The case is Van Zandt v. Cleopatra Records, decided on October 10. The district court said Pyle violated the consent order, and plaintiffs were awarded over $600,000 in legal fees. That victory has now been taken away by the Second Circuit (Carney, Hall and Newman), which carefully analyzes that order under First Amendment principles in holding that the order is internally inconsistent, or at least insufficiently specific, such that, under its terms, "Pyle is permitted to make a movie that describes his experiences with Lynyrd Skynyrd and to refer to the band, but he may not make a movie that is a history of the band." To phrase the issue that way is to answer it.
As the Court of Appeals sees it, the script for the movie "illustrates the inconsistency, or at least the insufficient specificity, of the terms of the Consent Order."
The script tells the story of the plane crash in which Ronnie and other members of the band were killed and from which Pyle walked away. That crash is part of the “history” of the band, but it is also an “experience” of Pyle with the band, likely his most important experience. Provisions of a consent decree that both prohibit a movie about such a history and also permit a movie about such an experience are sufficiently inconsistent, or at least insufficiently specific, to support an injunction.Two judges concur, stating that the movie script does not exceed the authority that the consent decree. Under the decree,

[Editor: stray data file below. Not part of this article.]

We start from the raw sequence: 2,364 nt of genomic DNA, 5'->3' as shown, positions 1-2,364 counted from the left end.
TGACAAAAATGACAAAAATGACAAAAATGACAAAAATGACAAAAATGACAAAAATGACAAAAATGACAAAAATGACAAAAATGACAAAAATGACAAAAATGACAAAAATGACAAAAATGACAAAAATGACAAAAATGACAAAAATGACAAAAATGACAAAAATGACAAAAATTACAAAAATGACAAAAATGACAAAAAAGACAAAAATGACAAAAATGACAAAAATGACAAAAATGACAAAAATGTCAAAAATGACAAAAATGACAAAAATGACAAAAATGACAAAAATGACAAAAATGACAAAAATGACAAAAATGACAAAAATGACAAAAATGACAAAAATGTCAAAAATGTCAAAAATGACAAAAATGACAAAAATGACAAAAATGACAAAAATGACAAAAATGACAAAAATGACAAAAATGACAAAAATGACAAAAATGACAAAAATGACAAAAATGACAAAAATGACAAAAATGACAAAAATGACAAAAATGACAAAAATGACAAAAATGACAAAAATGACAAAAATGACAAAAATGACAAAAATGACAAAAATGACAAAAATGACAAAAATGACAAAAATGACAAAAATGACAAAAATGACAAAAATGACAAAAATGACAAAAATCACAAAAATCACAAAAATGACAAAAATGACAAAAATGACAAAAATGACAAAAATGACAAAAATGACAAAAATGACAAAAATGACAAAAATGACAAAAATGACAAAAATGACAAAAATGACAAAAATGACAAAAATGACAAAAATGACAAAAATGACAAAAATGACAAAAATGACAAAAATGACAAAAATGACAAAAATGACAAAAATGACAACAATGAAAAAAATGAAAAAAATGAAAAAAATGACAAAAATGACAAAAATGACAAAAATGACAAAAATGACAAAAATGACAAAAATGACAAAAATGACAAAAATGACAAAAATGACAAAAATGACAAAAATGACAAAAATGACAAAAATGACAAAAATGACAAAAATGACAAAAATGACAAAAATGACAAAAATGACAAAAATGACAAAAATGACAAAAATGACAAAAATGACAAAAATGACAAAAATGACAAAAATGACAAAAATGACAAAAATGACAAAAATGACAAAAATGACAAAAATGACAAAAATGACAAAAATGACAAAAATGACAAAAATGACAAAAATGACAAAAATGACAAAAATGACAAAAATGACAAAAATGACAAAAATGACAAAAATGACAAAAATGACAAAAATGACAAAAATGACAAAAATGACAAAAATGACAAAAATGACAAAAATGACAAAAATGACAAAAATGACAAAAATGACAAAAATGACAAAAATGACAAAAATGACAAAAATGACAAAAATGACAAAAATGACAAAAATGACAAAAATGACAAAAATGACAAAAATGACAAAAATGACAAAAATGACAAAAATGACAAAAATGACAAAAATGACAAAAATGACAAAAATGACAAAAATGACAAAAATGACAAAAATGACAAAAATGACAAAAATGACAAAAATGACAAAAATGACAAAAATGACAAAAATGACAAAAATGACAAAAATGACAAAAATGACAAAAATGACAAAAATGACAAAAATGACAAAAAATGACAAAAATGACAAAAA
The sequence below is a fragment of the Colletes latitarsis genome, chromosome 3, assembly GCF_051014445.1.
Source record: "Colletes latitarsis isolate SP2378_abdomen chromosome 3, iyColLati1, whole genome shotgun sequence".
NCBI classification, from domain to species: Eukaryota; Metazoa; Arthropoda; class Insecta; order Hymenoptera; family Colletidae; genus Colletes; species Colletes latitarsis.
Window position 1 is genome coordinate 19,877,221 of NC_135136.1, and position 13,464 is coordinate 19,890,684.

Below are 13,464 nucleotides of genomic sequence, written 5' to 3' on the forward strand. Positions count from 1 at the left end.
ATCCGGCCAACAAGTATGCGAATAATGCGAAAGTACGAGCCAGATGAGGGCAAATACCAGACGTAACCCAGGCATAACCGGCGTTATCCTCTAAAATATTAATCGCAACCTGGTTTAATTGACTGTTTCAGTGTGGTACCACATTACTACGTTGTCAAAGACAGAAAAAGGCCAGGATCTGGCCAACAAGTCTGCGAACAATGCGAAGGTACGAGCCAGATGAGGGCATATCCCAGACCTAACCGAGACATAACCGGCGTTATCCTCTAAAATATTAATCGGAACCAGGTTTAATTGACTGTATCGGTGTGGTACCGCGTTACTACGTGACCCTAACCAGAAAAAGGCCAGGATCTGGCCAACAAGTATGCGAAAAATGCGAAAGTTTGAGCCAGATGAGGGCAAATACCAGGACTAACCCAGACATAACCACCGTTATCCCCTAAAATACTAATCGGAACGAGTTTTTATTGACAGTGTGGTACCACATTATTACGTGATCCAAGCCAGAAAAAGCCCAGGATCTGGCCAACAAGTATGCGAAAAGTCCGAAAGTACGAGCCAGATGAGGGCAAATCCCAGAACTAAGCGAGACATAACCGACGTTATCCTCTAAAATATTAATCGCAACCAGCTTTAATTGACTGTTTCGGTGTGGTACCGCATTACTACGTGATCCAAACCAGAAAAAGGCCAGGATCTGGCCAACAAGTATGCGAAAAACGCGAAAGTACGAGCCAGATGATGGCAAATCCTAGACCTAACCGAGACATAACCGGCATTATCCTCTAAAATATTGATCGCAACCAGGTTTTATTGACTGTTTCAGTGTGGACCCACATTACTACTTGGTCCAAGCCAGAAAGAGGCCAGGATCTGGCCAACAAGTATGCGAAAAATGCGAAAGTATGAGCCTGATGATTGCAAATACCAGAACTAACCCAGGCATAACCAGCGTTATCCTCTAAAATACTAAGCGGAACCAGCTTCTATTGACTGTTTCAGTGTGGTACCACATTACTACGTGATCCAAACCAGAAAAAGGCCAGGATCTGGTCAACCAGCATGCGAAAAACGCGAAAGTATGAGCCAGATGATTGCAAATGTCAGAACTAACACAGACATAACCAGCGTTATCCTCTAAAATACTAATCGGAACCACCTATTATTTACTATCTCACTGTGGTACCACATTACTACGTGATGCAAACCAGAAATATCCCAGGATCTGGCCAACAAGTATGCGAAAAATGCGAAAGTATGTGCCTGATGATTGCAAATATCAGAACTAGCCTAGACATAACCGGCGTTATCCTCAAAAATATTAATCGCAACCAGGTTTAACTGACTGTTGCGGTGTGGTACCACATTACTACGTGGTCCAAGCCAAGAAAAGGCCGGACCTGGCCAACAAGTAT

Each of the Individual Defendants . . . shall have the right to exploit his . . . own respective life story in any manner or medium, including . . . [a] motion picture [and] shall have the right to refer to “Lynyrd Skynyrd” and related matters and to describe and portray his experience(s) with “Lynyrd Skynyrd;” provided that no such exploitation of life story rights is authorized which purports to be a history of the “Lynyrd Skynyrd” band, as opposed to the life story of the applicable individual.”Reviewing the script page by page, the two judges (Newman and Hall) say the movie is mostly about Pyle's life, which happens to include his extraordinary experience with the band (surviving a plane crash). The judges conclude:
Clearly, the plane crash and Pyle’s escape from it are a major experience of his life. Because the plane was carrying members of the band, two of whom were killed, it would have been impossible for Cleopatra to depict this experience of Pyle’s without some references to the band. The script does not portray the history of the band. It portrays an experience from Pyle’s life, precisely what section 3 of the Consent Order explicitly permits, and, in doing so, it refers to the band, as section 3 also explicitly permits.